Making apprenticeships work for the economy

Today is the start of National Apprenticeship Week; Catherine McKinnell MP explains why the Apprenticeships and Skills (Public Procurement) Bill will help.

Today is the start of National Apprenticeship Week; here, Catherine McKinnell MP (Labour, Newcastle North) explains why the Apprenticeships and Skills (Public Procurement) Bill will help young people find apprenticeships

The leader of the Conservative group on the Local Government Association, Buckinghamshire councillor David Shakespeare, is recently reported to have said that growing levels of unemployment in the North East could be solved in a simple way, suggesting that Northerners “may replace the Romanians in the cherry orchards… and that may be a good thing”. Another much better idea would be to drastically increase the availability of apprenticeships.

Good for both employers and employees, apprenticeships provide a structured career path, whilst also helping to develop the skills needed for UK Plc to better compete both nationally and internationally.

This Friday, during National Apprenticeships Week, will see the Second Reading of my Apprenticeships and Skills (Public Procurement) Bill in Parliament.

The Bill, as part of the ‘Small Change, Big Difference’ campaign, is aimed at finding a cost-effective way of increasing the number of apprenticeship places available in the UK. If it makes the statute books, the Bill will introduce a requirement upon successful bidders for high-value public contracts to demonstrate a firm commitment to skills training and apprenticeships.

Guidance published by the Office of Government Commerce in April 2009 aimed to encourage departments to address skills and apprenticeship shortfall through their procurement policies. The Bill aims to build on those guidelines, ensuring that all companies ‘do their bit’ in return for winning a public sector contract.

The Bill has received support across the political spectrum from the TUC, UNITE, GMB, UNISON, UCATT and many other trade unions as well as a range of commercial organisations including the Federation of Small Businesses, the Electrical Contractors Association, The Cross-Industry Construction Apprenticeship Taskforce, the North East Chamber of Commerce, the National Institute of Adult Continuing Education, the Federation of Master Builders and many more.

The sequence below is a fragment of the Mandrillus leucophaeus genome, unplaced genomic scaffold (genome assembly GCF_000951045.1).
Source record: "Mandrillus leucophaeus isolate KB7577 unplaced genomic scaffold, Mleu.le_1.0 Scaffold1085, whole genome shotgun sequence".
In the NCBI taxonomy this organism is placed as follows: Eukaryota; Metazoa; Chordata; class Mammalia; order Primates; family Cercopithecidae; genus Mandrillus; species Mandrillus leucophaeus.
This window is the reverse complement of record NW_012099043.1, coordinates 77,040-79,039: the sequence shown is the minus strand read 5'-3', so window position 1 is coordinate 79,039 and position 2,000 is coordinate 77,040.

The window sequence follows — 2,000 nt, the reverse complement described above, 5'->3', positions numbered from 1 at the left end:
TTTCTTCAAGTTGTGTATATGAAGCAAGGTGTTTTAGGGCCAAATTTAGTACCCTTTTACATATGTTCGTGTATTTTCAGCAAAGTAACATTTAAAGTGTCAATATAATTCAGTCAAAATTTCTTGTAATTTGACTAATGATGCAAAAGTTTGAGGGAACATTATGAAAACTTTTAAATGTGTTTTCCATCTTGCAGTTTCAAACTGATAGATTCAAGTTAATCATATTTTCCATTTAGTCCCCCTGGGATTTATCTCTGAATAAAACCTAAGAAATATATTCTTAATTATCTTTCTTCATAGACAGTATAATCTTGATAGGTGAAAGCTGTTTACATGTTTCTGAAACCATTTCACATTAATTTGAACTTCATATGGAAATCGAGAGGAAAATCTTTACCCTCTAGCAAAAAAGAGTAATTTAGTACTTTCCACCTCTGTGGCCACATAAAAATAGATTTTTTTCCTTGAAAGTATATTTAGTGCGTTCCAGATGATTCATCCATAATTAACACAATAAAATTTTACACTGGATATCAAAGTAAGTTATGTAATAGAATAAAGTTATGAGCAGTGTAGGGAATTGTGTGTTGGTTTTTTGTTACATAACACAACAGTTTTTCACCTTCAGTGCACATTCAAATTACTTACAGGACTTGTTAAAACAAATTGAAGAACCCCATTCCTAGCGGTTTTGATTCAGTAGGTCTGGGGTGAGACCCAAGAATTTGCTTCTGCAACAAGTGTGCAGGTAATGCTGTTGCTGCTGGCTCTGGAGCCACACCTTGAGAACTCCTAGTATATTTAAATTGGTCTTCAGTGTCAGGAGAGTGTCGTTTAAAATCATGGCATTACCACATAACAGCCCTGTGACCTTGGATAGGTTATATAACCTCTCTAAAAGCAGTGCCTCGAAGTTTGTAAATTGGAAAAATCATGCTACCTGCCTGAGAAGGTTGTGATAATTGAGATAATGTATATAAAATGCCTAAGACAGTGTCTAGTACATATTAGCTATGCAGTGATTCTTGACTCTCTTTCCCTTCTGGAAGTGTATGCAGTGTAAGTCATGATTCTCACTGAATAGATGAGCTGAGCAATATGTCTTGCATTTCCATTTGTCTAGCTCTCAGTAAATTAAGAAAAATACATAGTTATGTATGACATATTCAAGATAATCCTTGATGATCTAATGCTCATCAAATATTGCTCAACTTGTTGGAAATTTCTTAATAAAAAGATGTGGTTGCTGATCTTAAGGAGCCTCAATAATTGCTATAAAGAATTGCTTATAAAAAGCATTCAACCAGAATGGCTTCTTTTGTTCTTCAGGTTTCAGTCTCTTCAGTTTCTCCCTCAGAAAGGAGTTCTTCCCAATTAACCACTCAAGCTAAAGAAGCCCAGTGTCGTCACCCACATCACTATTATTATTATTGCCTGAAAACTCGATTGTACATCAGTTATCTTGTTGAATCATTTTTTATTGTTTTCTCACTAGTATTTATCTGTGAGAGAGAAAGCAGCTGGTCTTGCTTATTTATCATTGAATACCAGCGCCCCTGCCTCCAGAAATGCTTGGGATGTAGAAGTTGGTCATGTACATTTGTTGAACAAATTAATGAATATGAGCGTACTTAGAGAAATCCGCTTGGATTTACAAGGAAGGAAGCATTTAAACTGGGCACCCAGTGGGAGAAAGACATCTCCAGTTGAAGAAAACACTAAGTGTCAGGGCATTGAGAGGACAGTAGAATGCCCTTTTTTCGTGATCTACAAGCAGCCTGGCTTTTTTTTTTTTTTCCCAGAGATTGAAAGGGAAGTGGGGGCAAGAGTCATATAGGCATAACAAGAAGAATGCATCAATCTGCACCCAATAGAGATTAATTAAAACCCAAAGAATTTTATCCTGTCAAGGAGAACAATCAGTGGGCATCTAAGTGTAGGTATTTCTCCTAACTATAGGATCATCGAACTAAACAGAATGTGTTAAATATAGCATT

Star of the BBC’s “The Apprentice” Lord Sugar has also lent his public support to my Apprenticeships Bill.

Apprenticeships really do change lives across generations. I grew up with my grandfather’s construction firm, which provided high quality jobs and training for generations of skilled craftsmen after the war, whilst building housing across my home city of Newcastle. Apprenticeships remain as relevant today as they did then – something I experienced at first hand last week when I spent the day as a construction apprentice in my constituency.

Of course, apprenticeships aren’t restricted to the construction industry; they are relevant to all sectors and many different roles, including working in my Newcastle office where I have just just taken on an apprentice who will be completing a Business Administration qualification in my constituency office.

The commitment of the previous Labour government to expanding apprenticeships saw almost 280,000 places taken up in the UK in 2009/10 – an all-time high. The current government has also stated its ambition to build on this work, by ‘redirecting’ £150 million this year to ensure an additional 50,000 apprenticeship places, rising by a further 25,000 places by 2014/15. However, even this expansion will not be enough to meet demand – a fact highlighted when BT received 24,000 applications for only 221 places on its apprenticeship programme last year.

The Bill has received much support from John Hayes, the government’s apprenticeships minister. It is clear that he recognises the value of apprenticeships in the current economic times. And the government has been very vocal about the additional 75,000 apprenticeships it has pledged to provide over the next four years, yet in the last year alone Labour increased the number from a planned 200,000 to 279,000.

This government needs to recognise that a slowing of the growth in apprenticeships will lead to a skills shortage that will leave us lagging behind other countries when we eventually move back into growth, and leave our workforce without sufficient support to improve their skills.

If we’re going to fight the rising tide of unemployment, particularly amongst young people, every business has an obligation to do their bit. Support for the Apprenticeships Bill’s second reading on Friday would be a step in the right direction; or if, like me, you want to take on your own apprentice, get in touch with the National Apprenticeship Service who will be only too happy to help.

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